Are you performing at the top of your game in your work? Or are you struggling, losing interest, or so stressed that you’d just like to walk away? To recognize what is driving either end, consider these six universal human needs and how each is being met, or not, in your job at church.
The first need is respect. We need to be around people who are courteous and considerate. People who are patronizing, condescending or passive aggressive, drain the life out of us and keep us from thriving.
The next need is recognition. When we work with people who recognize and voice our task strengths (“you’re a great manager”) and/or character strengths (“you persevere to overcome obstacles”), it energizes us. It’s almost as if we have a recognition battery that needs to be recharged periodically. The problem is that the plug-in is on our back, exactly in a place we can’t reach, so we must rely on those around us to charge our recognition battery. If it’s not charged, we will feel emotionally and physically drained.
The third need is to belong. It’s like the old television comedy “Cheers” which was described as a place where “everybody knows your name.” When we feel like we belong to a group, we are more resilient to get through the inevitable difficult seasons in life. And let me tell you, EVERYONE, including pastors, has them. Sickness, death, job loss, divorce, depression, etc. are part of life. It’s the group of people we belong to who help us through those times because they care. And they’re also the ones who will tell us when we have food on our chin or we are doing something that’s unwise. They care enough to tell us what we need to hear and to be there for us when we need them.
Feeling like we belong is also necessary to cope with stress. If we feel unsupported, left out or lonely, we will be vulnerable in stressful work environments. Absent feeling connected to others we are more likely to experience anxiety and depression that often lead to addictive behaviors such as alcoholism, drug use, eating disorders, and/or addictions to sex and pornography. Each of these behaviors provides short-term relief from stress and anxiety but they gradually take over our lives, as more of the behavior is required over time to calm our nervous systems. This is a big problem today in America. We consume 50 percent of the global supply of prescription drugs for mood disorders even though we have only 4.5 percent of the world’s population.
Notice that the first three needs (respect, recognition and belonging) are “relational needs.” When these needs are met, we feel “connected” to the people we work with rather than feel lonely. The next two are “task mastery” needs and they affect how connected we feel to the work we are doing.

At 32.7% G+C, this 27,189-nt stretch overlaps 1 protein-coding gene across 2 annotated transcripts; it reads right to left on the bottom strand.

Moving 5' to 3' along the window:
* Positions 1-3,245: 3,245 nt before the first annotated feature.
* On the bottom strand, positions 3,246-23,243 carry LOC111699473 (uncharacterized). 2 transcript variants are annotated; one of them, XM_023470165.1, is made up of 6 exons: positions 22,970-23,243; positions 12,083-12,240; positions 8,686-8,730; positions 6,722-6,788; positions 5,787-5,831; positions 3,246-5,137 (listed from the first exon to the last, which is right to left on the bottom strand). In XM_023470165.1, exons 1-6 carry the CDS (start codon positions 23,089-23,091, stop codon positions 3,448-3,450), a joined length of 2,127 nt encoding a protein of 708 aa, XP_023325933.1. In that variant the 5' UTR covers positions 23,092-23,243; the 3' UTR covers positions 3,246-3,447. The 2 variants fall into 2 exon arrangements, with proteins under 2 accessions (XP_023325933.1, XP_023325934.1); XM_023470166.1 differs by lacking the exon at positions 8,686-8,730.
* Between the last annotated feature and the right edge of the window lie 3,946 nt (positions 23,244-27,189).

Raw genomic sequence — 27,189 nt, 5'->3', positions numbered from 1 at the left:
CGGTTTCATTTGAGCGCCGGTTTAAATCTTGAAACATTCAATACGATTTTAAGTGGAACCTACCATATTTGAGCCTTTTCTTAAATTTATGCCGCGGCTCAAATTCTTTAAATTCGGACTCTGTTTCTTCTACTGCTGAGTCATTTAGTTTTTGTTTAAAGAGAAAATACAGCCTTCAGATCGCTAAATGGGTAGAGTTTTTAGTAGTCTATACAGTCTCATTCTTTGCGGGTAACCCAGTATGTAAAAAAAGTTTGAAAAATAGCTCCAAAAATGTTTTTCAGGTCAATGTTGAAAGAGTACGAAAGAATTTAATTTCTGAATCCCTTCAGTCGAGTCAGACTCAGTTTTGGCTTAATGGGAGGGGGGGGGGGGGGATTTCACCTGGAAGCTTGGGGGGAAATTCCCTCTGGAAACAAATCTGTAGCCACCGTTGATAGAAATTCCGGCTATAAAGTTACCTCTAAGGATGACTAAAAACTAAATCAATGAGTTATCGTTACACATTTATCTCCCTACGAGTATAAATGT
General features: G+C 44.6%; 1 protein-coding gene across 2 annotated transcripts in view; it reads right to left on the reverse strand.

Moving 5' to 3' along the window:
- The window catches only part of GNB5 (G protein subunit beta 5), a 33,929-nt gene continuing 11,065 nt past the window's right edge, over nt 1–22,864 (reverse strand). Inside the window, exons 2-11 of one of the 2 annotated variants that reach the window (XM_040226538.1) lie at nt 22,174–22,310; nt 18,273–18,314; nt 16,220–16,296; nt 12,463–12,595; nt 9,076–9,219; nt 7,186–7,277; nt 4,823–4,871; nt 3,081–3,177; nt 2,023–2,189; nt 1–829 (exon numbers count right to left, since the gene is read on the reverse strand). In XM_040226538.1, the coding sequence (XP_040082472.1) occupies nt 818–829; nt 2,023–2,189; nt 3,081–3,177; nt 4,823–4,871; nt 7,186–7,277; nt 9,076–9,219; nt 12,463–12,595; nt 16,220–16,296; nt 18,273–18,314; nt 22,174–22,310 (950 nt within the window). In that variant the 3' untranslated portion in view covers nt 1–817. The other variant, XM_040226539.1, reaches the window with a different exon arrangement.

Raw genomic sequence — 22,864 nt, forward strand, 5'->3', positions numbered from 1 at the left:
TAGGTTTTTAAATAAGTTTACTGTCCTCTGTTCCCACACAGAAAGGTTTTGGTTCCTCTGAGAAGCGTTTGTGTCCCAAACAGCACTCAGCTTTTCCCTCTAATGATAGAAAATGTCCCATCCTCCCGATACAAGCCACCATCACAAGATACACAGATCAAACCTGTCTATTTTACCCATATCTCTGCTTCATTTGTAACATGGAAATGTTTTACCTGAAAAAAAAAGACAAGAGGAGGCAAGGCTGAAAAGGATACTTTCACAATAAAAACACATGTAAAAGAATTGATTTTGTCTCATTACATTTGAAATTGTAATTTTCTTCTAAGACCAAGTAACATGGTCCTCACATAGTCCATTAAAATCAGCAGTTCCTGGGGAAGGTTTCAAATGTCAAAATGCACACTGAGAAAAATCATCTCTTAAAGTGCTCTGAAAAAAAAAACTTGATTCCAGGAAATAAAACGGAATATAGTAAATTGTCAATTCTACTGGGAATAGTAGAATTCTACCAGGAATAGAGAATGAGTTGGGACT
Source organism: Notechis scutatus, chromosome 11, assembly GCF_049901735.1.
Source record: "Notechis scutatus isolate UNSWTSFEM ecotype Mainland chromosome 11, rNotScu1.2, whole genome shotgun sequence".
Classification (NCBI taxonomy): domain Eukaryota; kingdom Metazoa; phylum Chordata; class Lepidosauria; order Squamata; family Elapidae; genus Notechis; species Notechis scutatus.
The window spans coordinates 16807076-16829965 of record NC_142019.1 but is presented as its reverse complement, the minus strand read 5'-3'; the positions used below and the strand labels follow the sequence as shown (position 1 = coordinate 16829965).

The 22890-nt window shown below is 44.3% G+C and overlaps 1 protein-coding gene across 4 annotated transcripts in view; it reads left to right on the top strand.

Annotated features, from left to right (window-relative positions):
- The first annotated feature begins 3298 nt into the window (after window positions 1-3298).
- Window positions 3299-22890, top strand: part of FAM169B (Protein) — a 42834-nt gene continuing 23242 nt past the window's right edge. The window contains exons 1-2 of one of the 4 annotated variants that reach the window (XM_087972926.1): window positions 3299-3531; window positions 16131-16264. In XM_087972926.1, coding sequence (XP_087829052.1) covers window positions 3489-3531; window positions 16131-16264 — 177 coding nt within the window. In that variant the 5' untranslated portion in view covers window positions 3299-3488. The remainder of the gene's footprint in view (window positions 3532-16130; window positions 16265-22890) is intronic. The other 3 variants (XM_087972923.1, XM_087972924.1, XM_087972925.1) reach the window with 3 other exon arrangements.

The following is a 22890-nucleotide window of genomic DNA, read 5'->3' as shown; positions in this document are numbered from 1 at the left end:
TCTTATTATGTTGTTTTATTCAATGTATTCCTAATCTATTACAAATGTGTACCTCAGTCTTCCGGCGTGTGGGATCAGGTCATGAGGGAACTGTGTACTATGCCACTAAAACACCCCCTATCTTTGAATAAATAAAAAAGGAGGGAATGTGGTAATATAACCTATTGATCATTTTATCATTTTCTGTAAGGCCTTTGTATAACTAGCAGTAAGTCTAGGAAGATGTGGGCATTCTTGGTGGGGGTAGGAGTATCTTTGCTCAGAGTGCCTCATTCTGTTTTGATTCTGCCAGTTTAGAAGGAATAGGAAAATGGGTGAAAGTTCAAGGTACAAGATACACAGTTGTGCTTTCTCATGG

The first is the need for autonomy. We need the freedom to do our work. Being micromanaged or slowed down by red tape, bureaucracy or control-obsessed personalities (think Nurse Ratched from the movie “One Flew Over the Cuckoo’s Nest”), prevents us from thriving.
The next task mastery need is to experience personal growth. When we are engaged in a task that is a good fit with our strengths and provides the right degree of challenge, we will experience a state that psychologists describe as “flow.” Flow is like being in a time warp. Time flies by because when we become so immersed in the task we are performing. Unchallenged, we feel bored. Over-challenged, we feel stressed out. The optimal degree of challenge energizes us.
The final need is what philosophers call an “existential” need. It is the need for meaning. When we are engaged in work that is important to us in some way, we put additional effort into it. When our work has meaning, we feel a sense of significance. This is energizing too, and a key part of why pastors do what they do.
The resulting sense of connection from having the six universal needs to thrive met makes us feel strong and grounded so that we are able to take on challenging work. When the needs are not met over time, we feel anxious and vulnerable, less equipped to perform at the top of our game.
Continued economic turmoil and change has made a lot of people feel anxious and vulnerable right now. It’s a good time to pause and reflect on our lives in relation to the six universal needs to thrive at work. Understanding these needs and how they are met in our day-to-day lives is key to both employee engagement and to experiencing joy in life.
This article was used with permission from ChurchPastor.com.